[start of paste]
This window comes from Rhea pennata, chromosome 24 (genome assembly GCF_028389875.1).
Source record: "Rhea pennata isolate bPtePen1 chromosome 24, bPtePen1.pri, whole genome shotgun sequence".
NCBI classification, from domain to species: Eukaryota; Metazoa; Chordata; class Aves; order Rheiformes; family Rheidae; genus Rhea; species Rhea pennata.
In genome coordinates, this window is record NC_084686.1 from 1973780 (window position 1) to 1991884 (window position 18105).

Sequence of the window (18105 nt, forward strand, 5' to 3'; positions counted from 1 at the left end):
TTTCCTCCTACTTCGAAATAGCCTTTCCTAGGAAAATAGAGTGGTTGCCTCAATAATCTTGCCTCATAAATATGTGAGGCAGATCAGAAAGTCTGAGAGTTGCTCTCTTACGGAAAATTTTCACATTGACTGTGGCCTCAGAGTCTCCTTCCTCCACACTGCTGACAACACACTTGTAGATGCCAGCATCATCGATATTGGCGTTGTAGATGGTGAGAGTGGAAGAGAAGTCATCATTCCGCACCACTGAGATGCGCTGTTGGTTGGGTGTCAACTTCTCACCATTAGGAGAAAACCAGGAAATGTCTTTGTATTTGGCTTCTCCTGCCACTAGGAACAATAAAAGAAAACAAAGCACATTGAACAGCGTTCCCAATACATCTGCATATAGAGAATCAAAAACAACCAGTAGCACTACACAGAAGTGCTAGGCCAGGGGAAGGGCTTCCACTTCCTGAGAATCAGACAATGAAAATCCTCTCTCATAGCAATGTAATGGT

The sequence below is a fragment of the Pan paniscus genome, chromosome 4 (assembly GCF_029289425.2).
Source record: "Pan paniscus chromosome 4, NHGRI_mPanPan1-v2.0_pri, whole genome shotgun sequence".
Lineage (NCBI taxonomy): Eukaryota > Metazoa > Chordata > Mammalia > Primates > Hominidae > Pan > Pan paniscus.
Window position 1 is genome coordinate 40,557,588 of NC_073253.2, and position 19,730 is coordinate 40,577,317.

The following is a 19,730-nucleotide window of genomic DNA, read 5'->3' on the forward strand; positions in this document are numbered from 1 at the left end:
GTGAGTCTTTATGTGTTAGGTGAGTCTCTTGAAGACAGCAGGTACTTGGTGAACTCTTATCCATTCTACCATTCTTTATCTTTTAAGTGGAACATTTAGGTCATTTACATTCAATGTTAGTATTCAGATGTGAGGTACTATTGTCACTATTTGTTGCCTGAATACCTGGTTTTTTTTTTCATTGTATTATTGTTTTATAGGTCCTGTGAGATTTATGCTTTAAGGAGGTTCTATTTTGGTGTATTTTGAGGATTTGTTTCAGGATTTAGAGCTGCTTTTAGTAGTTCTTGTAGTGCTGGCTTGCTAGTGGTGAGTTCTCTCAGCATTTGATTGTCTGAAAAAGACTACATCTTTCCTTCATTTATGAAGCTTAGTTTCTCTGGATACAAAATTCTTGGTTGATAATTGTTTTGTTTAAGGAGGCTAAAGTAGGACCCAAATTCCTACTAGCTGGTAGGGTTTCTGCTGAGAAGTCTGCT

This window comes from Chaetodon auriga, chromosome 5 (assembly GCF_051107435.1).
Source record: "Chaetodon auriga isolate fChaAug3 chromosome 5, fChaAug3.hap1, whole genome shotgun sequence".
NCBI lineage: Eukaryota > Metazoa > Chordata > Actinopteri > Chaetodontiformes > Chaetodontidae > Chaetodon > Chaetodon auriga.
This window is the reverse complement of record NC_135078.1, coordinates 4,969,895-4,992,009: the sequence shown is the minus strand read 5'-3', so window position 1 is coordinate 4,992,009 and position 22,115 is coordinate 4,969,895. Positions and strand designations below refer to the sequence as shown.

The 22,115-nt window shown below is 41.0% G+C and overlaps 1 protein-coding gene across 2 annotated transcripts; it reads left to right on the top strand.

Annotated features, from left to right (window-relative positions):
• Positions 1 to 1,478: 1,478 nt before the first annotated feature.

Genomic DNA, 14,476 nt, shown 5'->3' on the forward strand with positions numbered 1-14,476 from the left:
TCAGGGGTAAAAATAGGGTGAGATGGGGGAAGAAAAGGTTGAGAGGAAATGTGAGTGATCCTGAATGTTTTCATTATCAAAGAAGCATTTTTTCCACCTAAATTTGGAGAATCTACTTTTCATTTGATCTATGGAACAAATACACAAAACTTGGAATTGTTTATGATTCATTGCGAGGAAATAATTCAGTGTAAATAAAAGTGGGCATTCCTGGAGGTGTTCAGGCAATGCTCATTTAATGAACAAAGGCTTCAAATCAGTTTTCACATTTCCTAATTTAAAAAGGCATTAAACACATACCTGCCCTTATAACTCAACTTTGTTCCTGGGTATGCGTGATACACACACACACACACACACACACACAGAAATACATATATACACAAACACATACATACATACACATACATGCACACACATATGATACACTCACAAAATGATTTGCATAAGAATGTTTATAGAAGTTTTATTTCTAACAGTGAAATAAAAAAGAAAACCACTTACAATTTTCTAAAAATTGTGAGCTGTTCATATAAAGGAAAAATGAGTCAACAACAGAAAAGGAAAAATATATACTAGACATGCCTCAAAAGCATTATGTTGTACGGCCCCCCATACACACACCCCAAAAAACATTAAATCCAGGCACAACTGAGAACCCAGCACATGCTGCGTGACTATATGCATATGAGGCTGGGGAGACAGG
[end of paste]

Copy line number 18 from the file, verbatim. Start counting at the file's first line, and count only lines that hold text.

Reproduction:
Annotated features, from left to right (window-relative positions):